Author Topic: Self-Uniting Marriages (Skip the officiant!)  (Read 6255 times)

catccc

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Self-Uniting Marriages (Skip the officiant!)
« on: August 13, 2015, 07:39:58 AM »
I recently learned (or re-learned, it sounded familiar...) that the state of Pennsylvania allows self-uniting marriages. 

This means you can get married without an officiant and associated costs!  Just thought I'd throw it out there for anyone interested in a low cost "wedding."  You need to get a marriage license still.  So it can just be you and your mate, and nobody ancillary needs to be in attendance.  Which I think is lovely and intimate and appropriate for the start of a marriage.

madgeylou

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Re: Self-Uniting Marriages (Skip the officiant!)
« Reply #1 on: August 13, 2015, 07:53:29 AM »
I recently learned (or re-learned, it sounded familiar...) that the state of Pennsylvania allows self-uniting marriages. 

This means you can get married without an officiant and associated costs!  Just thought I'd throw it out there for anyone interested in a low cost "wedding."  You need to get a marriage license still.  So it can just be you and your mate, and nobody ancillary needs to be in attendance.  Which I think is lovely and intimate and appropriate for the start of a marriage.

My husband and I did this! It was great. We did have a friend sort of emcee for us -- he described the self-uniting marriage, and we opened the floor for anyone who felt moved, to speak on our behalf, in the Quaker tradition. Then we joined hands and said the simplest vows to each other, and then we kissed and were done.

It was lovely and sweet and there wasn't a dry eye in the house. :)

iamlittlehedgehog

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Re: Self-Uniting Marriages (Skip the officiant!)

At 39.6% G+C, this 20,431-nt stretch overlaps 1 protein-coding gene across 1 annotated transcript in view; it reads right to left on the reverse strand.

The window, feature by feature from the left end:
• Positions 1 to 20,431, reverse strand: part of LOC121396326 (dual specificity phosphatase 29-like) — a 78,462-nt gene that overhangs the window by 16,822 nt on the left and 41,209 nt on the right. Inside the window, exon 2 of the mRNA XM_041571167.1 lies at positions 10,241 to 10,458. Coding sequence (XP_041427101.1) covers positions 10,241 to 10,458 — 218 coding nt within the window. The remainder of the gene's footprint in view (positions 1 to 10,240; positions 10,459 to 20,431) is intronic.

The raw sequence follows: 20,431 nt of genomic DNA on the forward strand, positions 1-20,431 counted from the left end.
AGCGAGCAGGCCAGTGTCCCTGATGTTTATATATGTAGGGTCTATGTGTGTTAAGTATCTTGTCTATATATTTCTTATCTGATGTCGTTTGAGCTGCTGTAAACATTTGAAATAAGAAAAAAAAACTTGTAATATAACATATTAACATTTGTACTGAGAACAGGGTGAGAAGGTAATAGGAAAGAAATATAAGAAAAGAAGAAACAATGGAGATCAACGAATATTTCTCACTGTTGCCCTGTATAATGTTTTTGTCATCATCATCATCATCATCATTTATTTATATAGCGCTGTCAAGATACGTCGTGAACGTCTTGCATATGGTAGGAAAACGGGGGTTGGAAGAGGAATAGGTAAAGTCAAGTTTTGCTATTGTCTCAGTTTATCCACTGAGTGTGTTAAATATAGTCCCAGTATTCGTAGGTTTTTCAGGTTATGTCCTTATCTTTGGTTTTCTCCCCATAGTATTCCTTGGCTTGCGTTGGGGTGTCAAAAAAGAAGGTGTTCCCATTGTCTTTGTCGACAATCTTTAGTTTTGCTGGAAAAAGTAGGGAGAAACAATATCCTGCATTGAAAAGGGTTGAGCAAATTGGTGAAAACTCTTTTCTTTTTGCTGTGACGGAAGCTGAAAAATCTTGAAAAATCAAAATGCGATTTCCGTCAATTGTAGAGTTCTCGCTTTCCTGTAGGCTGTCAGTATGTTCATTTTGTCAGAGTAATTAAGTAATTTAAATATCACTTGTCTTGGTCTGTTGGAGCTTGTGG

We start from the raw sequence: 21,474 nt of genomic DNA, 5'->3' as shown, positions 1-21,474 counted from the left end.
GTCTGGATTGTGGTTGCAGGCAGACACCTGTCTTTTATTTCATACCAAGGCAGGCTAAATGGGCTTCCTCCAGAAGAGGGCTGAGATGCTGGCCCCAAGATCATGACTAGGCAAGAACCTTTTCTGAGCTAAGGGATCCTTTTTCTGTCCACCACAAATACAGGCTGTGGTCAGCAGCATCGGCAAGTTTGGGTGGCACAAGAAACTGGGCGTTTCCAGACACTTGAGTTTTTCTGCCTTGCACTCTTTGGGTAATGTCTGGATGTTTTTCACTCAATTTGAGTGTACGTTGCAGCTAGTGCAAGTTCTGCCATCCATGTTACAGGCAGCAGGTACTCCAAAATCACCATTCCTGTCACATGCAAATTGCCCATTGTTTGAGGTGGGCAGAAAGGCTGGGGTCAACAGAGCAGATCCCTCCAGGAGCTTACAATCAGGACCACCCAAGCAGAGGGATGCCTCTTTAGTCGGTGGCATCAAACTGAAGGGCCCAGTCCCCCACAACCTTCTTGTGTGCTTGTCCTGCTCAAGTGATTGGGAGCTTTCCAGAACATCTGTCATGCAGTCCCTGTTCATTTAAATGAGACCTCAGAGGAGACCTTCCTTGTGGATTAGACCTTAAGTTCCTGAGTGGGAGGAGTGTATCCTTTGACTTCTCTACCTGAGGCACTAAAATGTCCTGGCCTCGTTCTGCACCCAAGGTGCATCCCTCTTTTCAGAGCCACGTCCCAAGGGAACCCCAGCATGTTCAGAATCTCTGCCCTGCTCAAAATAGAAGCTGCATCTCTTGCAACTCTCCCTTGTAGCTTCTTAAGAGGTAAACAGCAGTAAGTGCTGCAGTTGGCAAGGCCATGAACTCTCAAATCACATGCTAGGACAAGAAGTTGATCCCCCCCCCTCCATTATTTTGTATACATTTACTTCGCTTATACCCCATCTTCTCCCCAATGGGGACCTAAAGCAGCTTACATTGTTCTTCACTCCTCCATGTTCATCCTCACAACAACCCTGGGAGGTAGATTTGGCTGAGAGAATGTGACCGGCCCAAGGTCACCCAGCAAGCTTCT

« Reply #2 on: August 17, 2015, 01:39:07 PM »
I wish this was legal in Florida, albeit our officiant was not that expensive so I can't complain too much.

KMMK

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Re: Self-Uniting Marriages (Skip the officiant!)
« Reply #3 on: August 17, 2015, 01:51:36 PM »
That sounds great. I would have done this if I could and if my partner was fine with it, obviously.

Telecaster

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Re: Self-Uniting Marriages (Skip the officiant!)
« Reply #4 on: August 17, 2015, 06:48:46 PM »


Back in the infancy of the Internet, I got ordained as a minister online.  Really funny, haha.  Later on, some friends wanted to get married and I volunteered.  To my great surprise, they accepted.  Holy shit!  Suddenly I was worried that my being a fake minister my cost someone their marriage.  So I called the WA State Dept. of Licensing and asked what credentials you need to perform a marriage in WA state.   They said (and I'm paraphrasing) "You gotta be 18, but other than that, we don't actually give shit about your credentials as long as you pay the money." 

The judge who performed my wife and my wedding related an interesting story.  He had performed a ceremony for  a young couple.  A couple days later, they decided it was off but they had yet to file their paperwork.  Question:  Is the marriage valid?  Good question, right?  The judge didn't know, so he queried his fellow judges online.  He concluded that the answer was yes, they were legally married.  The reason is that the concept of civil marriage goes all the way to back to English common law, and if you say "I do" you are entering into a legal contract.   Verbal agreements are legally binding, and therefore those two idiot kids were legally married.   Filing the paperwork means there is a record of the contract, but the contract starts when you say "I do." 

So to me it makes sense you don't legally need an officiant, depending on the state of course.  I know in Alaska _anybody_ can be an officiant.  No requirements at all.  In WA State you have to a judge or an "ordained" minister, but they don't ask for documentation.  Which, IMO, they shouldn't. 



MoonShadow

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Re: Self-Uniting Marriages (Skip the officiant!)
« Reply #5 on: August 17, 2015, 06:53:58 PM »
Is this significantly different than just "eloping"?

madgeylou

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Re: Self-Uniting Marriages (Skip the officiant!)
« Reply #6 on: August 17, 2015, 10:27:10 PM »
Is this significantly different than just "eloping"?

Well, in PA, two people can fill out the paperwork, then go under a tree somewhere and hold hands and say private vows and be done with the whole thing.